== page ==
A Statute of Limitations is a law that sets the maximum time the parties involved have to initiate legal proceedings from the date of the subject occurrence or alleged offense, whether civil or criminal.
The length of time a Statute of Limitations allows for a victim to bring legal action against the suspected wrong doer can vary from one jurisdiction to another. The Statute of Limitations is a separate timeframe, adopted by each state, that prescribes a period of limitation for the bringing of certain kinds of legal action.
In general, the time allowed under a Statute of Limitations varies depending upon the nature of the offense. Statutes of Limitations are used in all civil cases. For example, in some states, the Statute of Limitations on medical malpractice claims is two years; this means a party has two years to institute a legal action for medical malpractice. If the plaintiff waits any period over the two-year deadline, her or she can no longer sue for medical malpractice. In comparison, some criminal offenses, particularly those involving minors, or violent crimes like kidnapping or arson, may have no Statute of Limitations.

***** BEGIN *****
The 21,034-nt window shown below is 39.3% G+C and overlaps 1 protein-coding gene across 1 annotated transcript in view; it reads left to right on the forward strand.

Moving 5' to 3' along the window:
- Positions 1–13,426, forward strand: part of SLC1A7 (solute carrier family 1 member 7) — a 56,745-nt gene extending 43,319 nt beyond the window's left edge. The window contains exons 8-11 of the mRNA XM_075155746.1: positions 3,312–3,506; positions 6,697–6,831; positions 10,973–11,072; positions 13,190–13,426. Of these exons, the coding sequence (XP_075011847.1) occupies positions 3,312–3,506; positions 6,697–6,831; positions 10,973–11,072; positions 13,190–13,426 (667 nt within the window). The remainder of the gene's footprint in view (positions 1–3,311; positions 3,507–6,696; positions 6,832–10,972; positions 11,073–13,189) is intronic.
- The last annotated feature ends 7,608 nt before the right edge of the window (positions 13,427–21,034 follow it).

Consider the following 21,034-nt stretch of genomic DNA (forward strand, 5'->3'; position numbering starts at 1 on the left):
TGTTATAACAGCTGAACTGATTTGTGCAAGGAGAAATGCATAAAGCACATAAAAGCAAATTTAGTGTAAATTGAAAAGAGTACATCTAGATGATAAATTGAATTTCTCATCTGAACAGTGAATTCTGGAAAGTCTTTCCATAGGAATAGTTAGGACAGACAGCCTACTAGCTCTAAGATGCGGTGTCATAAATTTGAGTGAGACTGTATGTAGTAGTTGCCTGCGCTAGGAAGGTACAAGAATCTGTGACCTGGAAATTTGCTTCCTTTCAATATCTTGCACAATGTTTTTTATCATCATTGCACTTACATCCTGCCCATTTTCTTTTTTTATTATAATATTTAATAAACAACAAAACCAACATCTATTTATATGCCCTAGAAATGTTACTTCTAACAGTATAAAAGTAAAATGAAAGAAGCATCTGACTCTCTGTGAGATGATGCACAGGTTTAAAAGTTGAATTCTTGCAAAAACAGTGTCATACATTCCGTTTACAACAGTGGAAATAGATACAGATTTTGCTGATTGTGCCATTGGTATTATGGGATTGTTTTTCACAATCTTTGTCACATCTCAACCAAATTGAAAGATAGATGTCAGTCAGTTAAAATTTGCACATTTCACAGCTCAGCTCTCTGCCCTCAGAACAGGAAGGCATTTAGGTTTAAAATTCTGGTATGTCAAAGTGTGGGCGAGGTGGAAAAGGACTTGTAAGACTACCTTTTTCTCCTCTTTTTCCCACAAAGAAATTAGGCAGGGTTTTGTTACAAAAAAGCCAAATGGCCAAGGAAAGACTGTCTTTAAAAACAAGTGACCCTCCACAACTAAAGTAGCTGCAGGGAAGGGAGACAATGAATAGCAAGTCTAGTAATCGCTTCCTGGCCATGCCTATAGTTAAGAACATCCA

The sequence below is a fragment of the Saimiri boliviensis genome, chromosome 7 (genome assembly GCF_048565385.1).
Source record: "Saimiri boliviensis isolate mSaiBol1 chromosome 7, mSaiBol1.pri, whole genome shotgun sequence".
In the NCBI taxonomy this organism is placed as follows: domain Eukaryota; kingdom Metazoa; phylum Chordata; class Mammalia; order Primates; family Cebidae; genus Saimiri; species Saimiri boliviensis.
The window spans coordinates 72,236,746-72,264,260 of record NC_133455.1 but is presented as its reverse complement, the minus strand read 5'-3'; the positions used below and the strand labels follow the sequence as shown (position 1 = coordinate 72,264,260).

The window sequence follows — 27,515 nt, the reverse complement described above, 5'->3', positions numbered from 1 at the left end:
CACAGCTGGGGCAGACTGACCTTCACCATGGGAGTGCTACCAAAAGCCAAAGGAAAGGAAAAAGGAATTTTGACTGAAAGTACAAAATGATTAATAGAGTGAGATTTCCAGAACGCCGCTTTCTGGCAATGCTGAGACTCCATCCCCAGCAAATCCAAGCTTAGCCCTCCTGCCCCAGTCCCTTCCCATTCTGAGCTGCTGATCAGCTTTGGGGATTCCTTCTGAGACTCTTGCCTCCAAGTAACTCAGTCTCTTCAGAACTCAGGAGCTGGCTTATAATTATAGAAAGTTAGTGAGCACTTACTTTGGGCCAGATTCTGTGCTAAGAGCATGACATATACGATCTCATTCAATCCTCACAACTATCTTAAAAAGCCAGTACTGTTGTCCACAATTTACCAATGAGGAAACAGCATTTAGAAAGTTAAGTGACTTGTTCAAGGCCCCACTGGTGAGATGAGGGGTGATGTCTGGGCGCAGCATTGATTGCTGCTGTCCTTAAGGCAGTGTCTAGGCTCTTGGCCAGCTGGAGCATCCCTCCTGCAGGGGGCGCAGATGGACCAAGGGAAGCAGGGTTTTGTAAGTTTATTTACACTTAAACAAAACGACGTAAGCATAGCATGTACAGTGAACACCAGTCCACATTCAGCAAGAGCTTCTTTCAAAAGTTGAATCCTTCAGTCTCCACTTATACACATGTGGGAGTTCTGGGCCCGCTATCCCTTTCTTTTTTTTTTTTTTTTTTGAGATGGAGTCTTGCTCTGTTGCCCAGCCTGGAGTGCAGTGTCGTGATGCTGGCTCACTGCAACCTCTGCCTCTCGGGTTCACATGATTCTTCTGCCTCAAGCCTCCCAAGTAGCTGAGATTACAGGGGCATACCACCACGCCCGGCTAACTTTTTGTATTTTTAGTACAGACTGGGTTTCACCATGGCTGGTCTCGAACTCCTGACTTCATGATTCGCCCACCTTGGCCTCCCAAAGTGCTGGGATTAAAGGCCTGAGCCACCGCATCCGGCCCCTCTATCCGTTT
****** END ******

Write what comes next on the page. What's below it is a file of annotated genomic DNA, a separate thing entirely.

In a recent U.S. Supreme Court decision, Rotkiske v. Klemm, 140 S. Ct. 355, 205 L. Ed. 2d 291, 2019 U.S. LEXIS 7521, 28 Fla. L. Weekly Fed. S 8, 2019 WL 6703563, the Court held ruled that the Fair Debt Collection Practices Act (FDCPA) authorizes private civil actions against debt collectors “within one year from the date on which the violation occurs,” 15 U.S.C. 1692k(d). In that case, Klemm sued Rotkiske to collect an unpaid debt and attempted service at an address where Rotkiske no longer lived. Rotkiske claimed he first learned of this judgment in 2014, when his mortgage application was denied. He filed suit, alleging that Klemm violated the FDCPA by contacting him without lawful ability to collect. Rotkiske argued for the application of a “discovery rule” to delay the beginning of the applicable Statute of Limitations period until the date that he knew or should have known of the alleged FDCPA violation. The Third Circuit and Supreme Court affirmed the dismissal of the suit.
Illustrative of common Statute of Limitations issues that arise in these circumstances is the dissenting opinion by Justice Ruth Bader Ginsburg. She wrote that she agrees with the majority’s determination that the “discovery rule” does not apply to the one-year Statute of Limitations in the FDCPA; however, she disagreed with the majority that Rotkiske failed to preserve a fraud-based discovery argument in the court below Justice Ginsburg would hold that, if the conduct giving rise to the claim is fraudulent, or if fraud infects the manner in which the claim is presented, then the fraud-based discovery rule governs. Because, in her view, Rotkiske did preserve this argument on appeal, she would allow adjudication of his claim on the merits.
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